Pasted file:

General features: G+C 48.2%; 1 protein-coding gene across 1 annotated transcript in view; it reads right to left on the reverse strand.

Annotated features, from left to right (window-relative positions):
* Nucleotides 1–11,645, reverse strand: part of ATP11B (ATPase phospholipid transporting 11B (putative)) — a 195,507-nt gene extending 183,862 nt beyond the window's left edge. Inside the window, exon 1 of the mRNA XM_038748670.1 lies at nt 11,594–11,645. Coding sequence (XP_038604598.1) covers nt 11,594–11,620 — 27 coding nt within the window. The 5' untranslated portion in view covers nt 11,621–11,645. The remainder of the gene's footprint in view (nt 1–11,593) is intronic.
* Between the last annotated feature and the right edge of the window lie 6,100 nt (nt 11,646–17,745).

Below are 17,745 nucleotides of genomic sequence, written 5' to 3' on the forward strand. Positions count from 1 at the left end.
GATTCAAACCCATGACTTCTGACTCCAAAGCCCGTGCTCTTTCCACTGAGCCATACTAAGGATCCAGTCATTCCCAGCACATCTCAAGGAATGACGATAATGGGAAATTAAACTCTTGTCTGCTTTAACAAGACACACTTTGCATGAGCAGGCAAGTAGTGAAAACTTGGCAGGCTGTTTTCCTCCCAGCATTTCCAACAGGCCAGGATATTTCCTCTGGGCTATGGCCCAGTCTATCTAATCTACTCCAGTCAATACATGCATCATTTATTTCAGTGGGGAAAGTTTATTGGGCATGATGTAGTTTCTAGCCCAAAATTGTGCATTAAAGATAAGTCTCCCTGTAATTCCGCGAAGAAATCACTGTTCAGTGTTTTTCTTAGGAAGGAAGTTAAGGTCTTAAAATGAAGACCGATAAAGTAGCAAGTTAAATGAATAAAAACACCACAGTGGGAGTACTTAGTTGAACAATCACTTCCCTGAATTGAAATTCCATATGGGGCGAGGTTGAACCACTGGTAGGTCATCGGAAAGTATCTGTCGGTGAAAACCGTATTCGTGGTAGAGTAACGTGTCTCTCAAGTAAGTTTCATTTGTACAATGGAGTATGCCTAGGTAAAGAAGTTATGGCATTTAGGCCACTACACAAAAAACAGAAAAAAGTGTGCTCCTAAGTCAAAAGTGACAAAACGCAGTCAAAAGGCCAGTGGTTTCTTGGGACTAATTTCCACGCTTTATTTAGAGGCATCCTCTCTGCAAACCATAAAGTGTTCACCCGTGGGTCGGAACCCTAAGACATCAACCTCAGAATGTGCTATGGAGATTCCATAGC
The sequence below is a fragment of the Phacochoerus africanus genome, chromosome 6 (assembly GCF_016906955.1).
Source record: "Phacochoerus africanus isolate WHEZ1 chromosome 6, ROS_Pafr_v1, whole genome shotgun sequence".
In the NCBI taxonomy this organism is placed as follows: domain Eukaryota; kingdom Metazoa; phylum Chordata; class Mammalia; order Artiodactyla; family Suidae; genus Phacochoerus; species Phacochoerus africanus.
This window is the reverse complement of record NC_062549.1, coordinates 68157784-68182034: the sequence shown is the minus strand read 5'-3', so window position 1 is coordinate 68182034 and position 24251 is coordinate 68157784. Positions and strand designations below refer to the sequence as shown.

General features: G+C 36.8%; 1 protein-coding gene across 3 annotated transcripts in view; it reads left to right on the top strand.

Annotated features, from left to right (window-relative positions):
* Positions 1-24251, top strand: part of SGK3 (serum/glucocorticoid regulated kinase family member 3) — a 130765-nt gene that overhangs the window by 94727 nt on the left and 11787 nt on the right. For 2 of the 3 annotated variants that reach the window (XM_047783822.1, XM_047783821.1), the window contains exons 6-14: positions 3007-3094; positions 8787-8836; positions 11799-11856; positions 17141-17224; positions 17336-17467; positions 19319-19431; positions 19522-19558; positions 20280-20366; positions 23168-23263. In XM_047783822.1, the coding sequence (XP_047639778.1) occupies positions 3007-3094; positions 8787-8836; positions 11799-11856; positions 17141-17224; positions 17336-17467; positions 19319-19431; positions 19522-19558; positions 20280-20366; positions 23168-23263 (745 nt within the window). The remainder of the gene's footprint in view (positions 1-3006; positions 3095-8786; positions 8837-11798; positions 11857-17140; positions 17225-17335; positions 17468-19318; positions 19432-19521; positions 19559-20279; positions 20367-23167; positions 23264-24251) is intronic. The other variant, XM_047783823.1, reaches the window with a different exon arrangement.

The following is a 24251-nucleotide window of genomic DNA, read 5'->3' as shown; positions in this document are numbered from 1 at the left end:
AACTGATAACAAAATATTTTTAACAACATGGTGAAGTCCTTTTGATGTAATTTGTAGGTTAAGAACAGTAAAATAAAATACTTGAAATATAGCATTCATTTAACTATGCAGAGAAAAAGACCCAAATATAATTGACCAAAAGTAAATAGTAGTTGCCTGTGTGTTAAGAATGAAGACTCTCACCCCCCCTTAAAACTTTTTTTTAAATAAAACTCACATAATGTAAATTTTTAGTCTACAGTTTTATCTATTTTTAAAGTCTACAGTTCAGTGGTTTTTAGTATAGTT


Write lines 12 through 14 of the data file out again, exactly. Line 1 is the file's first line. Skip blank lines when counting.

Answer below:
Annotated features, from left to right (window-relative positions):
* Positions 1-24251, top strand: part of SGK3 (serum/glucocorticoid regulated kinase family member 3) — a 130765-nt gene that overhangs the window by 94727 nt on the left and 11787 nt on the right. For 2 of the 3 annotated variants that reach the window (XM_047783822.1, XM_047783821.1), the window contains exons 6-14: positions 3007-3094; positions 8787-8836; positions 11799-11856; positions 17141-17224; positions 17336-17467; positions 19319-19431; positions 19522-19558; positions 20280-20366; positions 23168-23263. In XM_047783822.1, the coding sequence (XP_047639778.1) occupies positions 3007-3094; positions 8787-8836; positions 11799-11856; positions 17141-17224; positions 17336-17467; positions 19319-19431; positions 19522-19558; positions 20280-20366; positions 23168-23263 (745 nt within the window). The remainder of the gene's footprint in view (positions 1-3006; positions 3095-8786; positions 8837-11798; positions 11857-17140; positions 17225-17335; positions 17468-19318; positions 19432-19521; positions 19559-20279; positions 20367-23167; positions 23264-24251) is intronic. The other variant, XM_047783823.1, reaches the window with a different exon arrangement.

The following is a 24251-nucleotide window of genomic DNA, read 5'->3' as shown; positions in this document are numbered from 1 at the left end: